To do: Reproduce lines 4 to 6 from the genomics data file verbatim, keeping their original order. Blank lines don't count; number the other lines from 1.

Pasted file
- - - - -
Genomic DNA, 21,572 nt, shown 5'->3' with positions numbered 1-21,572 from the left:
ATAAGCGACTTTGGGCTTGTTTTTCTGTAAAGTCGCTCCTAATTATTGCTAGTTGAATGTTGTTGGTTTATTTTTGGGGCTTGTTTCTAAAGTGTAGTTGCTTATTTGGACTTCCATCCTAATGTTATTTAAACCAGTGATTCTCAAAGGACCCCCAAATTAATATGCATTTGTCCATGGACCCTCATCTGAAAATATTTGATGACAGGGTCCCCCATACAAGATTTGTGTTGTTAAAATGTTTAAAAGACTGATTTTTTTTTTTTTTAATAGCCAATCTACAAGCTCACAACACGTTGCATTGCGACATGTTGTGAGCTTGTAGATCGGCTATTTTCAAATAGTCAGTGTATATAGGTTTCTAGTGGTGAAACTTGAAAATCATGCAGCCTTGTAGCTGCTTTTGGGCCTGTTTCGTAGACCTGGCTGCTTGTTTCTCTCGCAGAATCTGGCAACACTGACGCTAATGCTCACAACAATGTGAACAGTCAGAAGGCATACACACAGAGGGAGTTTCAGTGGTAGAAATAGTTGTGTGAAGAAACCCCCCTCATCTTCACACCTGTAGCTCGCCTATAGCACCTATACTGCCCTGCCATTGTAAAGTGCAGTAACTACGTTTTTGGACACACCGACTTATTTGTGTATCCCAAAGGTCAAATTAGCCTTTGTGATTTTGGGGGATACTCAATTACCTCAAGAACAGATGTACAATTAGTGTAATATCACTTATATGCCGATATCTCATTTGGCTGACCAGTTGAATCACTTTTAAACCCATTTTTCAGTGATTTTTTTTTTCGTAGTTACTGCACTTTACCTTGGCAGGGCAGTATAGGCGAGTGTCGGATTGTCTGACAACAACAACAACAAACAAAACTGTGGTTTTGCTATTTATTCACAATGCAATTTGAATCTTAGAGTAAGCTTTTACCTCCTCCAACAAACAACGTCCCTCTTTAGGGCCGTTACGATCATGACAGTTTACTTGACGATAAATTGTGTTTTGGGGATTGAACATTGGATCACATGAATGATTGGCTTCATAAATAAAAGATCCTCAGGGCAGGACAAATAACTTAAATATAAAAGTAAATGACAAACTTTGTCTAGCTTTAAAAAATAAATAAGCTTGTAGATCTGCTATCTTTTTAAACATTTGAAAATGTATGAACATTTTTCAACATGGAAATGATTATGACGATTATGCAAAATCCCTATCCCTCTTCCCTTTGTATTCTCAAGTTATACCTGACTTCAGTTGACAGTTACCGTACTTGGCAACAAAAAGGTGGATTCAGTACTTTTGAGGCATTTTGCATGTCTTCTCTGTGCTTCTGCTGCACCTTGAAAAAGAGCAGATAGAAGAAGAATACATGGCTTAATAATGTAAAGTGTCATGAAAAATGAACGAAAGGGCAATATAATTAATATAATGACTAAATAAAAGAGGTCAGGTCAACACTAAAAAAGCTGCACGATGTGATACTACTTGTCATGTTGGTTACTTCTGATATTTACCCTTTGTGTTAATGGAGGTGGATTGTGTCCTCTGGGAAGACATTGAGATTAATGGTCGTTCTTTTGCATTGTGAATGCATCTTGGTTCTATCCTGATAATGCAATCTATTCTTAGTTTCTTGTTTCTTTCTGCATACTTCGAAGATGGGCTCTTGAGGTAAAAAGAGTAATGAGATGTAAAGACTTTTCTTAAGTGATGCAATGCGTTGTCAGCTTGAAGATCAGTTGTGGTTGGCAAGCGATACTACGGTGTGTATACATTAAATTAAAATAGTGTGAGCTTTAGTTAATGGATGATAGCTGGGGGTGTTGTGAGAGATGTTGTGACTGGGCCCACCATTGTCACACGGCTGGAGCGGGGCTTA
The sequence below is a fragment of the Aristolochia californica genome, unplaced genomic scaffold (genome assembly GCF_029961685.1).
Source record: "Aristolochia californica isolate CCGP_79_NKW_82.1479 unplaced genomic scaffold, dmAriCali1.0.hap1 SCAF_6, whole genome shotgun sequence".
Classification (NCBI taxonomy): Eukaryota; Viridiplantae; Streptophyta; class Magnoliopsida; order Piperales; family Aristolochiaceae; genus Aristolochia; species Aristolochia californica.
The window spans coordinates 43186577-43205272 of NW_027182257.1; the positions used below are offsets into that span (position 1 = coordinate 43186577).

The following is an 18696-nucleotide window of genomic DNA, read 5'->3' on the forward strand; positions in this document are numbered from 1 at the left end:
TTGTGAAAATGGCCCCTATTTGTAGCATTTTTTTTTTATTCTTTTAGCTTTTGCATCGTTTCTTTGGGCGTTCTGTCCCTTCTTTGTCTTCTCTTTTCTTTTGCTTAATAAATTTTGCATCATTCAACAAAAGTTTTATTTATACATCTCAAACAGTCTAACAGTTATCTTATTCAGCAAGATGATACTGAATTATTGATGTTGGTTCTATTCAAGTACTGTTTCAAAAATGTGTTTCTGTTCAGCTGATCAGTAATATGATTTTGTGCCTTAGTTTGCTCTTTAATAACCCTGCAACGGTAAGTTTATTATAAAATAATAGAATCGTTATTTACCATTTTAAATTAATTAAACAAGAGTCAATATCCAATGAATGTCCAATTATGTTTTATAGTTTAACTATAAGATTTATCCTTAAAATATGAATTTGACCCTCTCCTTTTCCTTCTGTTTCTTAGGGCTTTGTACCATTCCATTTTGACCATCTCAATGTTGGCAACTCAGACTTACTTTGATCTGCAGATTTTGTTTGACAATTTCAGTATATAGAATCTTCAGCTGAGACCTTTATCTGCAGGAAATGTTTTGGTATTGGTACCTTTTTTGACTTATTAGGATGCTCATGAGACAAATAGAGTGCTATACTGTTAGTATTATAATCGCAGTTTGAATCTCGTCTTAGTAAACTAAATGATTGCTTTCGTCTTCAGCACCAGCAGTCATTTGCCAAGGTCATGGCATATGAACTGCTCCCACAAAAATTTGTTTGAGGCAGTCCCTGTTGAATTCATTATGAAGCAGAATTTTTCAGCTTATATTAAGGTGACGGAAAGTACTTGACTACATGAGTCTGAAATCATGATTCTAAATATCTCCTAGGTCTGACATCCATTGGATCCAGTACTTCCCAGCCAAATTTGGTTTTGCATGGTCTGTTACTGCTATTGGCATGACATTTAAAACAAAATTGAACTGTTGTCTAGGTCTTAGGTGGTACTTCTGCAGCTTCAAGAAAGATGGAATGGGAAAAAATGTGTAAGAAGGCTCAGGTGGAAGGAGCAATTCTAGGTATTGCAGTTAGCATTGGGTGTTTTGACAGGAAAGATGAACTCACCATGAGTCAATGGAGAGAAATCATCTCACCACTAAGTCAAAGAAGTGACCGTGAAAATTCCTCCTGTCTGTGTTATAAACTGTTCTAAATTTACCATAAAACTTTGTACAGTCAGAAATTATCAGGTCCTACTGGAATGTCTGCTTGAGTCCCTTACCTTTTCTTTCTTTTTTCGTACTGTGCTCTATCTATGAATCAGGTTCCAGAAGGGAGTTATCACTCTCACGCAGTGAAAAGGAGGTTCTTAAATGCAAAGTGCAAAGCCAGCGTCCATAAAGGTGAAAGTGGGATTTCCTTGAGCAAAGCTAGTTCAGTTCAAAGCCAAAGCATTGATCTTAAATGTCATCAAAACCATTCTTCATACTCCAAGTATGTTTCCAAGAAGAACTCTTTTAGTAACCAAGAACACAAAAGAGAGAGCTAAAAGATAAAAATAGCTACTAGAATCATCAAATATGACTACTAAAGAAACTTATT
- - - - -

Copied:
Source record: "Aristolochia californica isolate CCGP_79_NKW_82.1479 unplaced genomic scaffold, dmAriCali1.0.hap1 SCAF_6, whole genome shotgun sequence".
Classification (NCBI taxonomy): Eukaryota; Viridiplantae; Streptophyta; class Magnoliopsida; order Piperales; family Aristolochiaceae; genus Aristolochia; species Aristolochia californica.
The window spans coordinates 43186577-43205272 of NW_027182257.1; the positions used below are offsets into that span (position 1 = coordinate 43186577).